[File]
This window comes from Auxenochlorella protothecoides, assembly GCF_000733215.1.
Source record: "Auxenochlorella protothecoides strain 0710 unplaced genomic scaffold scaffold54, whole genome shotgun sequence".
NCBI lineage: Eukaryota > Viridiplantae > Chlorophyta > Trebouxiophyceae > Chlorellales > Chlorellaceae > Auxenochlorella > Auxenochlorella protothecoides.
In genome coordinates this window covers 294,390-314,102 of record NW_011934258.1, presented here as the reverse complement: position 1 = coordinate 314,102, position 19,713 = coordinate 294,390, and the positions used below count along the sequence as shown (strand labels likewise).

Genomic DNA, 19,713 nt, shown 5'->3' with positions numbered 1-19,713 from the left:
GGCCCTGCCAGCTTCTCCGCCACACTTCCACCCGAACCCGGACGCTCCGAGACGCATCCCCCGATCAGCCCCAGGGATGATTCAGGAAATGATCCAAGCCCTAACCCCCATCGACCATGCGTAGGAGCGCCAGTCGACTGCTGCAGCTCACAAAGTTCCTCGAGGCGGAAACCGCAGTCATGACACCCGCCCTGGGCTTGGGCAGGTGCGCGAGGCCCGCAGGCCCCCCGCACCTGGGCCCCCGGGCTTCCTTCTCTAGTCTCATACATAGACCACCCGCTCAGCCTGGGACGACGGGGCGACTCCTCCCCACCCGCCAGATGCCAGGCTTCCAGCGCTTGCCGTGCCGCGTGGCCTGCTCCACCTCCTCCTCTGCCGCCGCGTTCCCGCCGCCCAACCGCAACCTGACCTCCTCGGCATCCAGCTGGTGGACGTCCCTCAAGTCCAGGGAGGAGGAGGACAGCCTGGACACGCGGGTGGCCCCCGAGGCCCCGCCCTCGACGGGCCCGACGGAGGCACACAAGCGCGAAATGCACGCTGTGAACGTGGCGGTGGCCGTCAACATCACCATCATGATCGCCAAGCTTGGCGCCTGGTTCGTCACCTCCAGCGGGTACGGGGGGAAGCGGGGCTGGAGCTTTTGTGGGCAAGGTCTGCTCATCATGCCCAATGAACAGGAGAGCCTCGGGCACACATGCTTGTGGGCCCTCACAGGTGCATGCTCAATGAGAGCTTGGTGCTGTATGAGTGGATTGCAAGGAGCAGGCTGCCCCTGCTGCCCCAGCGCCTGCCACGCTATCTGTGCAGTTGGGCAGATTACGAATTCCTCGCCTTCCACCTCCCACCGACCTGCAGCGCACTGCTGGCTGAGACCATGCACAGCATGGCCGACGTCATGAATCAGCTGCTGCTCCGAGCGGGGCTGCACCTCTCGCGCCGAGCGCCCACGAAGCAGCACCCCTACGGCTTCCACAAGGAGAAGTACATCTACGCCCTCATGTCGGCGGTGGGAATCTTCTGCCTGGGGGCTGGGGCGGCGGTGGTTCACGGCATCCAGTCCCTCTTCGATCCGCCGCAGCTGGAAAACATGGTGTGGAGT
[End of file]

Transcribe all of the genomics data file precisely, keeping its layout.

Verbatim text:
This window comes from Auxenochlorella protothecoides, assembly GCF_000733215.1.
Source record: "Auxenochlorella protothecoides strain 0710 unplaced genomic scaffold scaffold54, whole genome shotgun sequence".
NCBI lineage: Eukaryota > Viridiplantae > Chlorophyta > Trebouxiophyceae > Chlorellales > Chlorellaceae > Auxenochlorella > Auxenochlorella protothecoides.
In genome coordinates this window covers 294,390-314,102 of record NW_011934258.1, presented here as the reverse complement: position 1 = coordinate 314,102, position 19,713 = coordinate 294,390, and the positions used below count along the sequence as shown (strand labels likewise).

Genomic DNA, 19,713 nt, shown 5'->3' with positions numbered 1-19,713 from the left:
GGCCCTGCCAGCTTCTCCGCCACACTTCCACCCGAACCCGGACGCTCCGAGACGCATCCCCCGATCAGCCCCAGGGATGATTCAGGAAATGATCCAAGCCCTAACCCCCATCGACCATGCGTAGGAGCGCCAGTCGACTGCTGCAGCTCACAAAGTTCCTCGAGGCGGAAACCGCAGTCATGACACCCGCCCTGGGCTTGGGCAGGTGCGCGAGGCCCGCAGGCCCCCCGCACCTGGGCCCCCGGGCTTCCTTCTCTAGTCTCATACATAGACCACCCGCTCAGCCTGGGACGACGGGGCGACTCCTCCCCACCCGCCAGATGCCAGGCTTCCAGCGCTTGCCGTGCCGCGTGGCCTGCTCCACCTCCTCCTCTGCCGCCGCGTTCCCGCCGCCCAACCGCAACCTGACCTCCTCGGCATCCAGCTGGTGGACGTCCCTCAAGTCCAGGGAGGAGGAGGACAGCCTGGACACGCGGGTGGCCCCCGAGGCCCCGCCCTCGACGGGCCCGACGGAGGCACACAAGCGCGAAATGCACGCTGTGAACGTGGCGGTGGCCGTCAACATCACCATCATGATCGCCAAGCTTGGCGCCTGGTTCGTCACCTCCAGCGGGTACGGGGGGAAGCGGGGCTGGAGCTTTTGTGGGCAAGGTCTGCTCATCATGCCCAATGAACAGGAGAGCCTCGGGCACACATGCTTGTGGGCCCTCACAGGTGCATGCTCAATGAGAGCTTGGTGCTGTATGAGTGGATTGCAAGGAGCAGGCTGCCCCTGCTGCCCCAGCGCCTGCCACGCTATCTGTGCAGTTGGGCAGATTACGAATTCCTCGCCTTCCACCTCCCACCGACCTGCAGCGCACTGCTGGCTGAGACCATGCACAGCATGGCCGACGTCATGAATCAGCTGCTGCTCCGAGCGGGGCTGCACCTCTCGCGCCGAGCGCCCACGAAGCAGCACCCCTACGGCTTCCACAAGGAGAAGTACATCTACGCCCTCATGTCGGCGGTGGGAATCTTCTGCCTGGGGGCTGGGGCGGCGGTGGTTCACGGCATCCAGTCCCTCTTCGATCCGCCGCAGCTGGAAAACATGGTGTGGAGT